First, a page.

The primary research is set to be the awareness of the piracy issue amongst the pupil in Hong Kong. According to the survey conducted, the data shows that surprisingly about 43% of the respondent have indicated that they are aware of the danger of the piracy issue in the Indian ocean particularly in Somalia. The other 57% have responded that they are not aware of the danger, figure 2.1.
Furthermore, the respondent were asked to rank the familiarity on the piracy issue in the Somali waters. The table shows that majority of the responded have ranked very little familiarity with the issue. More than half of the respondents ranked little familiarity , out of which a quarter of the total respondent marked a familiarity of 1, only 4 responded have claimed strong familiarity with the issue. The data shows that the general public in Hong Kong does not have a very high understanding of the piracy actions in the Indian ocean.
To facilitate the collection of data with rich and in depth understanding of the issue, we chose some of the respondents from the countries that suffer loses from piracy issues directly. A Total of 12 respondents were from those countries, 7 from India, 2 from Sri Lanka , 2 from Indonesia and 1 from Malaysia. We assumed they would have better knowledge of the piracy issue and it would expedite the data collected.
To ascertain whether our respondents were indeed telling the truth about their knowledge on piracy, we inserted four questions that would test their factual knowledge. We hoped that the respondents would have a moral conduct and not google the answers and from what we gather, we can assume they had not.
We first asked them if they knew about the actual number of pirate attacks that occurred in 2011, We offered multiple choices, this was to aid recall of the facts if necessary. According to the International Maritime Bureau, as of, 2011, 439 pirate attacks took place in the Indian Ocean(Mukundan 2012). As you can see from below only 22% of respondents got the right answer.
Then we asked if the respondents could estimate what was the cost to trade is an estimated $6.6 to $6.9 billion a year in global trade according to research by Oceans Beyond Piracy (OBP)(Bowden and Basnet, 2011). Only 5 made a guess in the 9 zeros figure. And the closest is an answer of $3 Billion. Ironically the respondent behind this answer only put 2 out of 5 in their rank of familiarity with piracy (1 being the lowest)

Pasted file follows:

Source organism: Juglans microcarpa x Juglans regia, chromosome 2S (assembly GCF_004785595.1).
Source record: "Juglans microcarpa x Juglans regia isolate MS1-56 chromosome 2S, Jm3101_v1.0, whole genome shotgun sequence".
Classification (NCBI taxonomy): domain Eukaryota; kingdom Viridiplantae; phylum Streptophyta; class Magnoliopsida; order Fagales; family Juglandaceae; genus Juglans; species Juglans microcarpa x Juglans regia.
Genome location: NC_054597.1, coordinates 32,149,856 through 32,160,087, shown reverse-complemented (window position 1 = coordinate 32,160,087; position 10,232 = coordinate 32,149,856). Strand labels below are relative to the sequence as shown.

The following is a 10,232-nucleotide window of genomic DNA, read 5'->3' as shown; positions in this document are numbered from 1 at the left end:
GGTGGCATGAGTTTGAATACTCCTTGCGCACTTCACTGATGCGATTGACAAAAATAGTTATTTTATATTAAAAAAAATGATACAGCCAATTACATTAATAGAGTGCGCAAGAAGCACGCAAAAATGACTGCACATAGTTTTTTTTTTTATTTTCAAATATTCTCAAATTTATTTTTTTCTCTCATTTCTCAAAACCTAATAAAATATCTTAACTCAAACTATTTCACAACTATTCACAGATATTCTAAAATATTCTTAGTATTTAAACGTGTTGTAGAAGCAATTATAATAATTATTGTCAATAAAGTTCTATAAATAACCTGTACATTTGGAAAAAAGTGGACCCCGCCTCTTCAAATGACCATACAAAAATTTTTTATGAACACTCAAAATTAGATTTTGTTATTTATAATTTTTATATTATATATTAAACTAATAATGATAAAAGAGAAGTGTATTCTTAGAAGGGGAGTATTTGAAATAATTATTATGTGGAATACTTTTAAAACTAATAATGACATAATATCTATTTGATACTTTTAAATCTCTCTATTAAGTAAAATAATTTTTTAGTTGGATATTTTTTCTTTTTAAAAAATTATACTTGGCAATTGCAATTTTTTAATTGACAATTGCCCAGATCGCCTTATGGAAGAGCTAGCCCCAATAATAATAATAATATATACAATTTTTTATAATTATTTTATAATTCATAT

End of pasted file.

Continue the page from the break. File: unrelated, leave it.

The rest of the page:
After the “numerical” questions the other 2 would test basic knowledge of anyone who claims to be familiar with piracy. They just inquired whether the respondents were aware that the pirates were supported by not only notorious criminals and terrorists but more unprecedentedly, civilians as well. (a majority of whom live under the poverty line). Civilians can invest in various hijacking like it is NASDAQ , they will earn handsome dividends for their principal investments, which of course they would re invest in other possible hijackings, this way not only ensuring relatively steadier supply of food for their families but also contributing to the capital funds for pirates. Or if civilians were afraid of the risk they would sign up to be pirates themselves. 18 out of 36 respondents knew about the civilian support but only a meagre 5 out of 36 knew about the collaboration between Al-Shabaab Jihadi Extremist group and the pirates. (See figure 2.4)
Also a huge chunk of Hong Kong adults support the set up of light industries by HKSAR Government as most of them believe it will deter poverty stricken groups of civilians to “invest” in hijack like stocks or joining the increasing numbers of pirates. a few however are cautious as they are aware Somalia does not have a stable government , there is no guarantee that the Somalis would uphold their end of the bargain, then it could prove a huge expense for Hong Kong. (See figure 2.5)
When cargo security became a question due to private...
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